Target-date funds may be a somewhat blunt instrument when it comes to retirement planning, but they have quickly become the investment of choice for 401(k) plan sponsors and participants — whether by design or by default.
A major challenge for the industry, however, is to determine what to do when target-date funds reach their targets and investors have to figure out their needs for income in retirement.
Opinion is split on whether allocations should freeze at the retirement date, continue to get more conservative or if other solutions will better address investors' needs.
"Target-date funds are not customized to individuals, while the need for retirement income is," said Jeff Holt, a fund analyst with research firm Morningstar. Companies are considering using annuities or structuring some form of guaranteed withdrawal benefit in the funds to address the looming issue. "As more people retire, I expect there will be much more emphasis on finding good solutions."
The question of what to do when funds hit their target dates won't likely slow growth in the sector.
Mathew Jensen, director of target-date strategies at Fidelity, expects that investments in target-date funds will continue to increase because investors have done well with them.
"Target dates have delivered on their promise of getting people into age-appropriate portfolios," he said. "They're a big component of defined contribution plans, because they work so well."
Since 2006, when the Pension Protection Act gave the funds a green light as a qualified default option for companies automatically enrolling employees in a 401(k) plan, assets in target-date funds have swelled from about $100 billion to more than $700 billion, according to data from Morningstar. The funds invest in stocks, bonds and other assets, with the mix determined by the age of the target investor group.
"Target-date funds aren't perfect," Holt said. "They don't accommodate individual circumstances, but they do provide a more diversified portfolio that changes over time based on age."
The market is dominated by the three biggest administrators of 401(k) plans — Vanguard, Fidelity and T. Rowe Price. Their share of assets in target-date funds has fallen in the last five years, but they still manage more than 70 percent of total assets in the funds, according to Morningstar data.
Costs associated with target-date funds have become a major issue over the past decade. The costs have declined rapidly as fund managers use cheaper underlying investing strategies (i.e., passively managed funds) and as investors gravitate toward cheaper fund managers, such as Vanguard Group.
Vanguard has an average expense ratio of 0.17 percent on its target-date funds. Since the end of 2008, the average asset-weighted expense of target-date funds industry-wide has fallen from 1.04 percent to 0.78 percent at the end of 2014, according to Holt at Morningstar.
Fund companies are also making some subtle, and not so subtle, changes to how the funds are managed. Target-date funds invest in a portfolio of stocks, bonds and, increasingly, other asset classes and tailor the mix to correspond to an individual's expected date of retirement.
The allocations follow a "glide path" over time. The further out the targeted retirement date, the more risk the fund takes. As the target date approaches, the allocations tilt more toward bonds and less-risky assets, the idea being that people nearing retirement can no longer afford big hits to their portfolio.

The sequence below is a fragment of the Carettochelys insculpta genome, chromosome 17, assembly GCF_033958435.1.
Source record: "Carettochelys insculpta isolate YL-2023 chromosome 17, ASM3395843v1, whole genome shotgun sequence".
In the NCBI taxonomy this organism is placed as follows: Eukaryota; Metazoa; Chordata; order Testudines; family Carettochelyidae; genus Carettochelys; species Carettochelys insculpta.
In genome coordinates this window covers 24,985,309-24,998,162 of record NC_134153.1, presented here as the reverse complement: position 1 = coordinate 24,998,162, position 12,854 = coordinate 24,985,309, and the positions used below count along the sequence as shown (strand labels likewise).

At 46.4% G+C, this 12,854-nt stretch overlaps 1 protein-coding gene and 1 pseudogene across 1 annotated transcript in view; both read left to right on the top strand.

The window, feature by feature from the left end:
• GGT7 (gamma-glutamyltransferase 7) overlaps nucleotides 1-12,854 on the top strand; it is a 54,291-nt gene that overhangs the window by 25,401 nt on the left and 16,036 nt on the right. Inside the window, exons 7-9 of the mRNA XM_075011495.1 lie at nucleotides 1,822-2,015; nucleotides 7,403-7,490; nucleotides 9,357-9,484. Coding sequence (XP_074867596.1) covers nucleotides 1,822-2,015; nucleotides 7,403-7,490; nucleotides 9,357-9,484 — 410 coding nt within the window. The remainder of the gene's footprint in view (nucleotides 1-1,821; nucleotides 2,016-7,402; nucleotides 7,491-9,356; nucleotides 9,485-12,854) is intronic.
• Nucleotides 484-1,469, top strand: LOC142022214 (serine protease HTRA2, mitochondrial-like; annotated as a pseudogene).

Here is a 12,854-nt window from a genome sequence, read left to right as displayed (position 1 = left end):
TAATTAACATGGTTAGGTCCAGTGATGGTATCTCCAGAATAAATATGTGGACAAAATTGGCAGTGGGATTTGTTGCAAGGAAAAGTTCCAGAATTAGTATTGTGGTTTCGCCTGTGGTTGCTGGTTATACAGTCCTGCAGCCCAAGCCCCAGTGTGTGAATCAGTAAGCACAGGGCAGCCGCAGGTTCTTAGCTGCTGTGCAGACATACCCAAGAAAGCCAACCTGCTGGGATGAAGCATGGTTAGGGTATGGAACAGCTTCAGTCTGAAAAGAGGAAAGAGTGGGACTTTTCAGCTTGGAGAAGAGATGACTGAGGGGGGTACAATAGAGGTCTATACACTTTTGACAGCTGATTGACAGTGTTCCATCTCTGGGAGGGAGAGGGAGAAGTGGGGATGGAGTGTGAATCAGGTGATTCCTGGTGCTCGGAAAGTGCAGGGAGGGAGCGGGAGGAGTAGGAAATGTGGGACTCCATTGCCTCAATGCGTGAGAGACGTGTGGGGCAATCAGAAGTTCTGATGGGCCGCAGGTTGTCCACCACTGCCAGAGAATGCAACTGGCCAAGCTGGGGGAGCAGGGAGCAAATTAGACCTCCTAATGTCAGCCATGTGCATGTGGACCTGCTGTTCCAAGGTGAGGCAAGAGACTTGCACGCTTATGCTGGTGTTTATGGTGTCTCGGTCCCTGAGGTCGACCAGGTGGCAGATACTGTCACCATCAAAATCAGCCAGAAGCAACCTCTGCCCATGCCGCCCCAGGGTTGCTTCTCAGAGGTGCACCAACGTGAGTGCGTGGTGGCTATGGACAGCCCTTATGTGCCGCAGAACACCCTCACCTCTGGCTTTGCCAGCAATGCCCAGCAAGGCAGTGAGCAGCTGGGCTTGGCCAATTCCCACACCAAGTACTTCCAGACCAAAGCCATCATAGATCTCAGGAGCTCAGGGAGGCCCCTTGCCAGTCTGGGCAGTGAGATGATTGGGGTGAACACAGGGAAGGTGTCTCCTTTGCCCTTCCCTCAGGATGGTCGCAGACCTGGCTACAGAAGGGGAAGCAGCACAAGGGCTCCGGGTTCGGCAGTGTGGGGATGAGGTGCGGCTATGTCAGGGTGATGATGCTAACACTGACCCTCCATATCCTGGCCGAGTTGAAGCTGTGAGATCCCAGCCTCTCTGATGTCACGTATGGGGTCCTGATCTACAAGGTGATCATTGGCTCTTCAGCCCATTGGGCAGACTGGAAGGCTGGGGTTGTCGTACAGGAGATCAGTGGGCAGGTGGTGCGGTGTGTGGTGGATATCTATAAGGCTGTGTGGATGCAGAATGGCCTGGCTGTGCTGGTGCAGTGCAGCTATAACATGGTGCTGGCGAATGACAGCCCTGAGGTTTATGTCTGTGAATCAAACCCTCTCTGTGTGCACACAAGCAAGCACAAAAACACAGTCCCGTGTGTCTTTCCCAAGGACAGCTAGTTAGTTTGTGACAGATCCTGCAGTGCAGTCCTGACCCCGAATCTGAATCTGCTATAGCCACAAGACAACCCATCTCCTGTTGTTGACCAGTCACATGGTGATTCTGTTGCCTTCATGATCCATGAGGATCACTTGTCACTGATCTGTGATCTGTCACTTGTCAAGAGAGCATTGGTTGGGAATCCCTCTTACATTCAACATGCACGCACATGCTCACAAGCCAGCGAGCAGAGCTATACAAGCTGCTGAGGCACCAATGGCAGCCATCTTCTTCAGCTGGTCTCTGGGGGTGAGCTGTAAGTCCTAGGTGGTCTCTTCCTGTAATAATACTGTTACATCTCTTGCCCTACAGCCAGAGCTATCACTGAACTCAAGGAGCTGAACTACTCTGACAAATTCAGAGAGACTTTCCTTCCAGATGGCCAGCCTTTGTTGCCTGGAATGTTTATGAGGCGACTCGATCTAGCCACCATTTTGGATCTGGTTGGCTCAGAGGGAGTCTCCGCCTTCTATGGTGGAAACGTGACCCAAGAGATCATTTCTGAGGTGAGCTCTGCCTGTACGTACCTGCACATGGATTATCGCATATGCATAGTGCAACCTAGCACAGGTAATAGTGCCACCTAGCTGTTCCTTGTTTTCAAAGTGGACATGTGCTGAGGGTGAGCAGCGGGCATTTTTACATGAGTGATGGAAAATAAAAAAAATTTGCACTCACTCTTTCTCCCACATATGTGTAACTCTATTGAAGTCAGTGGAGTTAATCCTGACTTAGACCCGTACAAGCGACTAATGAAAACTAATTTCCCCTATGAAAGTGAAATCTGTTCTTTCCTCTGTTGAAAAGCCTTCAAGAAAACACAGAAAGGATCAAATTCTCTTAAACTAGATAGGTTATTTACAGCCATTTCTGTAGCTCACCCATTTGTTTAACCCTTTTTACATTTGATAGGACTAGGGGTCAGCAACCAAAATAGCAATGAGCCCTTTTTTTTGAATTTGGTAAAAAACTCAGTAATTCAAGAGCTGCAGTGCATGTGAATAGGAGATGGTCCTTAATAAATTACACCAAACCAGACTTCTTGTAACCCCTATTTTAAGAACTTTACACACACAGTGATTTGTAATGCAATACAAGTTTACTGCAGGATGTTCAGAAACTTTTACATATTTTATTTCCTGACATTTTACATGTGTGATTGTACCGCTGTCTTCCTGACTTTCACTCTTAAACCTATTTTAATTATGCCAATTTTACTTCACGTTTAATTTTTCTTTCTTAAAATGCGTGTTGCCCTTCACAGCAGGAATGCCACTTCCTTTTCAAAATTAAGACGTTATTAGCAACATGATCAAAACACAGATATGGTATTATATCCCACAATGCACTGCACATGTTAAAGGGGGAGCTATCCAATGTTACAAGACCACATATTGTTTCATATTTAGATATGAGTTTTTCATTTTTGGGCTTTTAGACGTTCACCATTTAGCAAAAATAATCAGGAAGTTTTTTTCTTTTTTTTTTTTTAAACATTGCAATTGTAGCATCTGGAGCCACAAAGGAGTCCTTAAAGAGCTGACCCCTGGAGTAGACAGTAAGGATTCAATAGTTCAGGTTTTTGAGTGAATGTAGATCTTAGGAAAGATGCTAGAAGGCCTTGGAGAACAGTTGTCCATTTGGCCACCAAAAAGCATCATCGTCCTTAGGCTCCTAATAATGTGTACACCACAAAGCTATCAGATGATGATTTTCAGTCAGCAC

Increasingly, fund companies are looking to broaden the mix of assets they hold in target-date funds. "Ten years ago, the funds invested in stocks and bonds and maybe some REITs (real estate investment trusts)," Holt said. "Now we're seeing a lot more funds carving out allocations to other asset classes, like commodities, emerging markets debt and even alternative investments."
This wider diversification is a good thing, said Anne Ackerley, managing director of BlackRock's U.S. and Canada Defined Contribution Group. BlackRock added real estate and treasury inflation-protected securities (TIPS) to its target-date funds in 2007, then emerging markets securities and commodities in 2011.
"It comes down to how much diversification it adds and how much it costs to achieve it," Ackerley said. "It's a trade-off between risk, return and cost."
Some firms — most notably the largest target-date manager, Fidelity Investments — are also adding some flexibility to the allocation glide path that the funds follow, depending on market conditions.
At the end of 2013, Fidelity adjusted the target allocations across its target-date fund lineup, increasing domestic and international equity exposures and reducing allocations to bonds and short-term funds. It also gave its portfolio managers latitude to adjust allocations by 10 percent in either direction, depending on their views of the market.
"Starting points matter," Fidelity's Jensen said. "We added active asset allocation to the Freedom funds to either improve performance or reduce risk."
Jensen said the flexibility is not tactical management but rather a judgment that shorter-term outlooks for an asset class — typically, "business cycle views" — are worth considering in the allocation models. "The glide path is a living thing, and we're regularly refreshing our assumptions based on our research."
At the end of the day, the biggest benefit of target-date funds as a default option on retirement plans is not the investments they make as much as their success as a savings vehicle.
"Even the best investments can't make up for a lack of savings," Ackerley said. "Put your money in a target-date fund and contribute regularly."
She added: "It's the best thing that most people can do to prepare for retirement."
— By Andrew Osterland, special to CNBC.com